34th SCCR: A Summary Report

Posted by Anubha Sinha at May 30, 2017 01:30 PM |
The 34th session of the Standing Committee on Copyright and Related Rights (SCCR) was held from 1st- 5th May 2017 at Geneva, Switzerland. Anubha Sinha attended the session and provides an update on the status of discussions and noteworthy emerging/unsolved debates in the Committee.

Agenda items at this SCCR included 1) Reaching consensus on text of Broadcasting Treaty 2) Discussion on limitations and exceptions for libraries and archives, and educational and research institutions and persons with other disabilities 3) Discussion on artist's resale right 4) Discussion on proposal for analysis of copyright related to the digital environment. The Asia-Pacific group was represented by the Indonesian delegation - a break from Indian leadership. In comparison to previous SCCRs, the Indian delegation was less vocal, especially reflected in negotiations around the Broadcasting treaty.

Broadcasting Treaty

The delegations and secretariat (headed by newly appointed Chair, Darren Tang) began discussions in the earnest, keen on presenting a consensus to the UN General Assembly. Two days were spent in hammering out a feeble consensus on Consolidated text on Definitions, Object of Protection, Rights to be Granted and Other Issues. This was done entirely in the informals.[1] There was a high degree of divergence between positions, so much that the draft text ended up with additional language even on issues that had achieved a certain degree of stability. The most intractable issue emerged to be the definition (and inclusion) of deferred transmission.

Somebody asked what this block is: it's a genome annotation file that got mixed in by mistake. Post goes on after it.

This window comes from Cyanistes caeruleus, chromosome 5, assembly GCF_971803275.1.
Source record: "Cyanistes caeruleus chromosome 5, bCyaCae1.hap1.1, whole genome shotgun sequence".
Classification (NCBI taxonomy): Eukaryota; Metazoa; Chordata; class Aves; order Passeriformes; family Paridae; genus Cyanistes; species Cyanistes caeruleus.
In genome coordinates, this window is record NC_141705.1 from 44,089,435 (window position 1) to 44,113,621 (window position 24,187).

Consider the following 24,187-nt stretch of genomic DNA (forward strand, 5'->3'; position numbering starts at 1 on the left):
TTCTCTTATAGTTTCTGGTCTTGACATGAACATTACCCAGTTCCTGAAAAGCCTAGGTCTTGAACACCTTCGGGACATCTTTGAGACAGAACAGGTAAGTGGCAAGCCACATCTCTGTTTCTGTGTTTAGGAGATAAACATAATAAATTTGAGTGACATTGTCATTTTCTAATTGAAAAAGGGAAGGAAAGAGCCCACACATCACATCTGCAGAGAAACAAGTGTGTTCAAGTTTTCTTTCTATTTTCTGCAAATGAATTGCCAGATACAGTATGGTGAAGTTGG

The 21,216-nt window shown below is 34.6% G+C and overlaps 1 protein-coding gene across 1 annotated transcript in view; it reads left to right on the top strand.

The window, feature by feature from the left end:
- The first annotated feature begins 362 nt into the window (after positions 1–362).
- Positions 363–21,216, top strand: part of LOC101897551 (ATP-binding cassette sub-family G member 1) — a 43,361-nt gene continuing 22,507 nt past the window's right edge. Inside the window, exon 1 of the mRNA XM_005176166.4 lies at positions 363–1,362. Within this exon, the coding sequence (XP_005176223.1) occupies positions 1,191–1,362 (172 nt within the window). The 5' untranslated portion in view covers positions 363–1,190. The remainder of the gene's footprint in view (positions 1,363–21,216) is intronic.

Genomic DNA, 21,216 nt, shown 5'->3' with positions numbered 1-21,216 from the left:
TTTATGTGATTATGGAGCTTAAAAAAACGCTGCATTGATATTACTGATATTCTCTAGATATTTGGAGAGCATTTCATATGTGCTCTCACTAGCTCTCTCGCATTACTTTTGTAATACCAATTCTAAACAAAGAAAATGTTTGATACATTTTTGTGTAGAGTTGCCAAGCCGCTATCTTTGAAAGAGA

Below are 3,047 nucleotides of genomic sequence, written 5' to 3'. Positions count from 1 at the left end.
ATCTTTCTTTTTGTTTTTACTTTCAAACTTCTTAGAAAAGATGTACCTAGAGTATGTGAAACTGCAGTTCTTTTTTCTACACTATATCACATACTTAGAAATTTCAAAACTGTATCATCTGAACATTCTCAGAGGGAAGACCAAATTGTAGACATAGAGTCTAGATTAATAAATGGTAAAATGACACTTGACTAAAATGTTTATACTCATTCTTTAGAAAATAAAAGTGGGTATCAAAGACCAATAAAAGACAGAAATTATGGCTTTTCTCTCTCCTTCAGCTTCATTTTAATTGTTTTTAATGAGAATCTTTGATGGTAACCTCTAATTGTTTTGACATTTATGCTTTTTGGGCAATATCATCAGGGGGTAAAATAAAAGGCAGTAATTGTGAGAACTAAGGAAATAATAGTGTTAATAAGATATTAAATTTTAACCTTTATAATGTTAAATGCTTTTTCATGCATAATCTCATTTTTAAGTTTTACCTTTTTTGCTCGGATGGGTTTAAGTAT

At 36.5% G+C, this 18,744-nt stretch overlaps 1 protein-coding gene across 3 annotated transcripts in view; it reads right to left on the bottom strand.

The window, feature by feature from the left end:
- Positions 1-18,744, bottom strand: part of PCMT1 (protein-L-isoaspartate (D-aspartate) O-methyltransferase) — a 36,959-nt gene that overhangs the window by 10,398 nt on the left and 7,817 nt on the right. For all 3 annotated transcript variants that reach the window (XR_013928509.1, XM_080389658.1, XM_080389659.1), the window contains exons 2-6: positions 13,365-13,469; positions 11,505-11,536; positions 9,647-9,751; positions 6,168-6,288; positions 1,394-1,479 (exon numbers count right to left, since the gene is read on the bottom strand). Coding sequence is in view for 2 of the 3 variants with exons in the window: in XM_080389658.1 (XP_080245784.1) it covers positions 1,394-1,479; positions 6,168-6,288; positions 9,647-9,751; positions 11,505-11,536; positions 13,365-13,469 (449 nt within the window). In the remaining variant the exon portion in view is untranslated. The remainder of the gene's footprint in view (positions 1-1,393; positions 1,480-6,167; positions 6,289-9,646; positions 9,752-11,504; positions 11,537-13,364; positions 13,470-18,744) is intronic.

Observers were not offered an opportunity to present statements, which was alarmingly unfortunate. Delegations are expected to mull over the fresh additions/modifications back home, and will again attempt to streamline the text at the next SCCR (November, 2017).

Limitations and Exceptions on Libraries and Archives

The Committee has been trying to come up with a legally binding instrument on this agenda. No draft text exists, only an informal chart on limitations and exceptions (prepared by the Chair) was used as a framework for discussions.

While African, Asia-Pacific, GRULAC, China and were keen on constructively moving towards a legally binding treaty, other groups/countries were less so.

The Central Europe and Baltic group (CEBS group) expressed that the agenda was best left for member states to legislate at the domestic level; they were willing to go only as far as "exchanging best practices" at this forum and adopting alternative approaches. Anything but a legally binding instrument, basically. EU, similarly positioned, suggested that the Committee should rather explore how existing limitations and exceptions under international treaties could function efficiently.

Argentina pointed out that issues such as cross-border works could not be addressed by the states themselves. Further, Russia said that existing treaties (Berne Convention, Rome Convention, WIPO Internet treaties) did not allow the introduction of the desired limitations and exceptions; and that it would be useful to merge limitations and exceptions on libraries and archives, and research and educational institutions.

Finally, Chile and Nigeria suggested that the Chair's informal chart could perhaps be adopted by the Committee as a working document, which was not met with much enthusiasm. Most states appreciated Dr. Crews' study and indicated that an update on the work would be useful for the Committee.

Limitations and Exceptions on Educational and Research Institutions and for Persons with other Disabilities